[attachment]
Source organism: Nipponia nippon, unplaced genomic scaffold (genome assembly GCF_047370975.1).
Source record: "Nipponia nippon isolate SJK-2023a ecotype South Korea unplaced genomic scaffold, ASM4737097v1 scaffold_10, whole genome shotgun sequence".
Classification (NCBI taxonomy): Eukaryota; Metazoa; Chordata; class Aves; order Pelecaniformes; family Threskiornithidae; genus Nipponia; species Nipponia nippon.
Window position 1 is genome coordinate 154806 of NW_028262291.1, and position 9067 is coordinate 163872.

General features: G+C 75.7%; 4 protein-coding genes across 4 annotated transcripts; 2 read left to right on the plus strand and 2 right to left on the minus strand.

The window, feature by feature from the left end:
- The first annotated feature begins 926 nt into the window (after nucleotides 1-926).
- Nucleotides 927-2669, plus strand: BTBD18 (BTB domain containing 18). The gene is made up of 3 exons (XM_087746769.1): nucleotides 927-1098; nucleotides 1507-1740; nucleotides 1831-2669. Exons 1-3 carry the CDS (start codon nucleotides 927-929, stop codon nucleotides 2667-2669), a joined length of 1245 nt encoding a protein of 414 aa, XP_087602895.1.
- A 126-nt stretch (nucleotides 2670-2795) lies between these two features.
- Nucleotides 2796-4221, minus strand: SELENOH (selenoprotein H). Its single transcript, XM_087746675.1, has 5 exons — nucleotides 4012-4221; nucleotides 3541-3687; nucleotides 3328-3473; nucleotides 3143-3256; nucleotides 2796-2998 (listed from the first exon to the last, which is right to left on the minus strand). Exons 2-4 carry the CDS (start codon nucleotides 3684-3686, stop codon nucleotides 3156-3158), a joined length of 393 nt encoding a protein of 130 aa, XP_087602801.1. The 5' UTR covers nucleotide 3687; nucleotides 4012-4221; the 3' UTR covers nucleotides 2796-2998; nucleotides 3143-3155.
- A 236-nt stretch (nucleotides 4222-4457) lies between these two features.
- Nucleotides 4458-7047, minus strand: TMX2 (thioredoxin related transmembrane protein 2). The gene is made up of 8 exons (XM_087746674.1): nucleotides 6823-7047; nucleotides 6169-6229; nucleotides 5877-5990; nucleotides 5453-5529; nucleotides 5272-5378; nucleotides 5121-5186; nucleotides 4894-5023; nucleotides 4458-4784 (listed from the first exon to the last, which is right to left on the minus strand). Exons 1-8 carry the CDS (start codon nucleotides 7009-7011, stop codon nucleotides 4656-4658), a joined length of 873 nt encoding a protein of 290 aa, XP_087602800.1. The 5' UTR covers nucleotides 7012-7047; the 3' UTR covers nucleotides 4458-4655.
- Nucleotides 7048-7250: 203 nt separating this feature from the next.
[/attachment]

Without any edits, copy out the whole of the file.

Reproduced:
Source organism: Nipponia nippon, unplaced genomic scaffold (genome assembly GCF_047370975.1).
Source record: "Nipponia nippon isolate SJK-2023a ecotype South Korea unplaced genomic scaffold, ASM4737097v1 scaffold_10, whole genome shotgun sequence".
Classification (NCBI taxonomy): Eukaryota; Metazoa; Chordata; class Aves; order Pelecaniformes; family Threskiornithidae; genus Nipponia; species Nipponia nippon.
Window position 1 is genome coordinate 154806 of NW_028262291.1, and position 9067 is coordinate 163872.

General features: G+C 75.7%; 4 protein-coding genes across 4 annotated transcripts; 2 read left to right on the plus strand and 2 right to left on the minus strand.

The window, feature by feature from the left end:
- The first annotated feature begins 926 nt into the window (after nucleotides 1-926).
- Nucleotides 927-2669, plus strand: BTBD18 (BTB domain containing 18). The gene is made up of 3 exons (XM_087746769.1): nucleotides 927-1098; nucleotides 1507-1740; nucleotides 1831-2669. Exons 1-3 carry the CDS (start codon nucleotides 927-929, stop codon nucleotides 2667-2669), a joined length of 1245 nt encoding a protein of 414 aa, XP_087602895.1.
- A 126-nt stretch (nucleotides 2670-2795) lies between these two features.
- Nucleotides 2796-4221, minus strand: SELENOH (selenoprotein H). Its single transcript, XM_087746675.1, has 5 exons — nucleotides 4012-4221; nucleotides 3541-3687; nucleotides 3328-3473; nucleotides 3143-3256; nucleotides 2796-2998 (listed from the first exon to the last, which is right to left on the minus strand). Exons 2-4 carry the CDS (start codon nucleotides 3684-3686, stop codon nucleotides 3156-3158), a joined length of 393 nt encoding a protein of 130 aa, XP_087602801.1. The 5' UTR covers nucleotide 3687; nucleotides 4012-4221; the 3' UTR covers nucleotides 2796-2998; nucleotides 3143-3155.
- A 236-nt stretch (nucleotides 4222-4457) lies between these two features.
- Nucleotides 4458-7047, minus strand: TMX2 (thioredoxin related transmembrane protein 2). The gene is made up of 8 exons (XM_087746674.1): nucleotides 6823-7047; nucleotides 6169-6229; nucleotides 5877-5990; nucleotides 5453-5529; nucleotides 5272-5378; nucleotides 5121-5186; nucleotides 4894-5023; nucleotides 4458-4784 (listed from the first exon to the last, which is right to left on the minus strand). Exons 1-8 carry the CDS (start codon nucleotides 7009-7011, stop codon nucleotides 4656-4658), a joined length of 873 nt encoding a protein of 290 aa, XP_087602800.1. The 5' UTR covers nucleotides 7012-7047; the 3' UTR covers nucleotides 4458-4655.
- Nucleotides 7048-7250: 203 nt separating this feature from the next.